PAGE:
Meet the Svart Presisjon (Black Precision) from the Norwegian housewares company, Wilfa. You may have seen photos of it floating around the internet, wondering what planet it came from and how to get your hands on one. Its unique, modern design sets itself apart and made it a new contender for the best automatic coffee brewer on the European market—and now it’s finally available in the US.
Wilfa has been around since 1948 and has a catalogue of products that include everything from waffle makers to air conditioners to coffee brewers and grinders. Until recently they were barely known beyond the Nordic region. But that all changed two years ago when they launched the Wilfa Svart Manuell with the help of former World Barista Champion, Tim Wendelboe. That product, was an attempt to offer an all-in-one package for customers who were curious about manual brewing, but overwhelmed by all the options and tools needed to begin. The Presisjon maintians a lot of the same design DNA as the Manuell but its a much more practical product for the average coffee consumer.
Before debuting the Svart Manuell, Wilfa made a strategic decision to enter the specialty coffee market with some innovative new products of their own. With Nordic people consuming more coffee per capita than most other countries, mostly drip-style, it made sense to focus on a great home brewer. From the beginning, Wilfa has worked with coffee professionals to make sure they were designing great products with coffee quality in mind. From partnering with Tim Wendelboe to demoing the products at the Nordic Barista Cup, there has been a lot of feedback from professionals. The result has been products that look and function very differently from most other existing products.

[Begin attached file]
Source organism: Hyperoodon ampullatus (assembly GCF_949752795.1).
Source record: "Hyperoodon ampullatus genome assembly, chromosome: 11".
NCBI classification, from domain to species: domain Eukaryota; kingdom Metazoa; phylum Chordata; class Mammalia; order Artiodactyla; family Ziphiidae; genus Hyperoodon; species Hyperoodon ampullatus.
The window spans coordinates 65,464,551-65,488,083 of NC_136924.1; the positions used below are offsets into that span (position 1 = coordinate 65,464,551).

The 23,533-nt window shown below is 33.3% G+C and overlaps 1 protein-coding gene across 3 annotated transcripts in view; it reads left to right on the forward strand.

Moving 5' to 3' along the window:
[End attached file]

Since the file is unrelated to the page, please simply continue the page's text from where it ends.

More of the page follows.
The most noticeable feature on the Presisjon is the unique water chamber design. This clear tube detaches from the base so it can be filled easier with clean water from the tap. There are also recommended coffee ratios and water volume marks printed on the side of the chamber, which are quite accurate without the need of a scale. The water is then pumped out from the bottom of the chamber leaving it completely empty at the end of each brew, making sure that there is no water left sitting in the machine to cause problems in the future.
One of the biggest shortfalls of most automatic home brewers is water temperature stability and an even saturation of the coffee. For a long time, the Moccamaster was one of the only brewers able to do these things, making it the only option recommended by baristas. Recently, new models from Bonavita have also added reliable choices with a more affordable price point along with a more standard coffee maker design. The Presisjon also has remarkably stable water temperature, even when being used repeatedly for multiple batches of coffee. Within seconds of the brew cycle beginning, the water is in a range of 197–205°F (92–96°c) and stays there consistently throughout brewing.
The Presisjon filter holder fits a standard No.4 Melitta-style filter and can be fully detached for easy cleaning. It has a removable lid to maintain the temperature of the coffee slurry and it’s also outfitted with a unique aperture system that allows you to adjust the flow rate of the liquid based on the volume of coffee you are brewing. This allows you to better control the extraction rate when brewing two batches of different volumes. The flow rate is increased for larger batches (up to 1.25 liters) and decreased for smaller batches (250ml). When the coffee is done brewing, you can close the filter holder completely which prevents drip before removing the carafe—a much appreciated detail.
While this has taught me to appreciate an automatic brewer, there are some things I would like to improve, namely, the carafe. It’s a pretty standard glass carafe with a coffee stirring funnel in the lid. I’m not a fan of the shape of the handle, or the way the glass connects with the plastic lip, which creates a small reservoir that always catches a small amount of liquid, making it harder to clean and dry than it should.